Slim was one of Mintos' and Renegade’s old school friends, had an MC delivery inspired by ragga-style toasting and street humour. For live appearances, Urban Species drew on a pool of live funk musicians to ensure that they delivered full-fledged musical shows instead of DAT-based PA performances; as a consequence – and following well-received support slots for MC Solaar, Guru's Jazzmatazz project and the Stereo MCs – the band developed a strong live reputation and soon attained headline-act status. Urban Species released their debut album – Listen – in May 1994; the band had extended the musicality of their concerts to their recording sessions, incorporating live instruments alongside the samples and programming, going for a spacious, organic feel to the album atmospheres. Listen included the earlier single "Gotta Have It" as well as "Hide And Seek", it produced three more singles – the title track, "Spiritual Love" and "Brother". The latter two were hits, the album received wide critical acclaim.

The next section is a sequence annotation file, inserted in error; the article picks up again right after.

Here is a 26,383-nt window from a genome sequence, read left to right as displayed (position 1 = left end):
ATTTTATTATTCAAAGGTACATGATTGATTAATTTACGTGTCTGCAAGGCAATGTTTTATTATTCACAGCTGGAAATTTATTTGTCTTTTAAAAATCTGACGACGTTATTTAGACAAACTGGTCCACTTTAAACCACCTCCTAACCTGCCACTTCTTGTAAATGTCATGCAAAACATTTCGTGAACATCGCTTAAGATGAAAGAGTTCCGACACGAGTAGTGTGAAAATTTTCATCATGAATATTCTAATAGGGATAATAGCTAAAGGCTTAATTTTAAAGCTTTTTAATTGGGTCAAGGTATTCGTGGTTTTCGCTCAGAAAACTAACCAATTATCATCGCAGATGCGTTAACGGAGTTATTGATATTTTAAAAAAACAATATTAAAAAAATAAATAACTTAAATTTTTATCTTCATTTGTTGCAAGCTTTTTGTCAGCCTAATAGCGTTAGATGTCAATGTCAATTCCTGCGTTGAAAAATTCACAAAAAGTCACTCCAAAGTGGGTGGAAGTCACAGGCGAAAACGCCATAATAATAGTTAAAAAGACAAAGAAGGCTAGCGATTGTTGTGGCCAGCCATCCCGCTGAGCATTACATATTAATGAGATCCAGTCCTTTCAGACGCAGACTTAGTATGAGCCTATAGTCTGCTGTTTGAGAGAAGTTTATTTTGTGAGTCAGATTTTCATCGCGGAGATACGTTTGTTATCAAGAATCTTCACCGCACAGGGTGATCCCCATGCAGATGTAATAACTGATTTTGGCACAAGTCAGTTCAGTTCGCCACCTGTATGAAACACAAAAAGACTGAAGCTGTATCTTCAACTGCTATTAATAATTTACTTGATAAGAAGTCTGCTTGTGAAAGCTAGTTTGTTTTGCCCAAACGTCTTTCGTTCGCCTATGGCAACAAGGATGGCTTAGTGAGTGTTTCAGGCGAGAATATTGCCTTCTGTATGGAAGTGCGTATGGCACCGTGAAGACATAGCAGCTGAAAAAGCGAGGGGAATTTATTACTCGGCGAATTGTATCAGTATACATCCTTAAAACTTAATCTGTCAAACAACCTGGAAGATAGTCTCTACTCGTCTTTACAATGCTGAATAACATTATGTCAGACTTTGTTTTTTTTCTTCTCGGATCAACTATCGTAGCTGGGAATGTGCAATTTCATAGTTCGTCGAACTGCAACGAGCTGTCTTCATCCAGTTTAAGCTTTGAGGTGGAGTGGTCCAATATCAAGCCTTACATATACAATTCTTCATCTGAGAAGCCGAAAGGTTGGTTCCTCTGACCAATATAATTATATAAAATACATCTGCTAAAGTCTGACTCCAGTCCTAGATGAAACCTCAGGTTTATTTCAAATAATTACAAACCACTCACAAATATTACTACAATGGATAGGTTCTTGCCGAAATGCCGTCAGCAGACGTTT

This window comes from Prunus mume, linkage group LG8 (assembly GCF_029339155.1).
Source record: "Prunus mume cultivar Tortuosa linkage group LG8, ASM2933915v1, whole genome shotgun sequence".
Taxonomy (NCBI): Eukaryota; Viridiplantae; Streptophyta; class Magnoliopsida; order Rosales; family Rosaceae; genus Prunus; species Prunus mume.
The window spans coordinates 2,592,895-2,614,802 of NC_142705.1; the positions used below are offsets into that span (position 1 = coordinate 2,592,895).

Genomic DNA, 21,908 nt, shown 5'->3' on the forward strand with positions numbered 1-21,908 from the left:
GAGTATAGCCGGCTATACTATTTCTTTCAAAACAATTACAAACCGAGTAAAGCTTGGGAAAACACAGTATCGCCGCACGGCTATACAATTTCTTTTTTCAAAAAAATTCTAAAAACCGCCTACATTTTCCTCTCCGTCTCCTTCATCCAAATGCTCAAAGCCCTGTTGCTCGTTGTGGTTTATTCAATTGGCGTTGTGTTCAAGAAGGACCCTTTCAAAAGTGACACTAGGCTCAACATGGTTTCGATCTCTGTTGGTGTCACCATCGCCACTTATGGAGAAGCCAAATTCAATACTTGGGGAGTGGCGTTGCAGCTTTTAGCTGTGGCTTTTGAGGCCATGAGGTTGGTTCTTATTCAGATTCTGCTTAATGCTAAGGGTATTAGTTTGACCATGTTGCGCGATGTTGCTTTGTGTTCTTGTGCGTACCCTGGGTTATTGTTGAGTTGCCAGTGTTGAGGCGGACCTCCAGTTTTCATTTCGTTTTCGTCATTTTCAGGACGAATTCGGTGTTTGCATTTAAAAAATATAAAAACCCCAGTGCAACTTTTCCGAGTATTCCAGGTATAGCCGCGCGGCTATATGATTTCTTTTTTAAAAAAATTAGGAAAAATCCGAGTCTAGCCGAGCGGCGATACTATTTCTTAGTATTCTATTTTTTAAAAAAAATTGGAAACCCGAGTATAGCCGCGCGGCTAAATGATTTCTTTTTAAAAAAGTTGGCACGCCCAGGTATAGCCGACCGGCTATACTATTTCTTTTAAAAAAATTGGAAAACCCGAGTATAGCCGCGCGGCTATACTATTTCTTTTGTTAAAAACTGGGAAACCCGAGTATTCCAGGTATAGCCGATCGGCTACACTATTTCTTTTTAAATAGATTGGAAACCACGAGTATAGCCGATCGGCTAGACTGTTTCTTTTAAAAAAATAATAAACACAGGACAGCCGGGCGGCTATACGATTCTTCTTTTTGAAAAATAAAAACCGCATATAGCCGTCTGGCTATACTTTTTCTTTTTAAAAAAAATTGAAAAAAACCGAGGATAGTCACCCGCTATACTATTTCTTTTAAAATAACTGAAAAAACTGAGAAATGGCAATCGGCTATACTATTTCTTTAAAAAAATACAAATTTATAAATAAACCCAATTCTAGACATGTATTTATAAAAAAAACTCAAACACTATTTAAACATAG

Over the next eighteen months, the band continued to develop their profile. They became successful in continental Europe and maintained their inroads into the US via New York, where they had developed an underground following considerable airplay and an acclaimed performance at the 1994 New Music Seminar. Aiming for a international approach, the band toured the Far East and Africa, where they continued to befriend other musicians and educate themselves; as the success of Urban Species grew, Mintos became the dominant force in the band. This in turn caused friction between him and Renegade, finding the rigours of touring to be difficult. Not without regret, Renegade opted to leave Urban Species in 1995, he would subsequently follow a career as a hip-hop/R'n’B producer with Dub Wise Productions. With Mintos now in overall charge of the project, Urban Species began to move towards a more collective approach in which the group's core membership was less important than the opportunities offered by collaboration.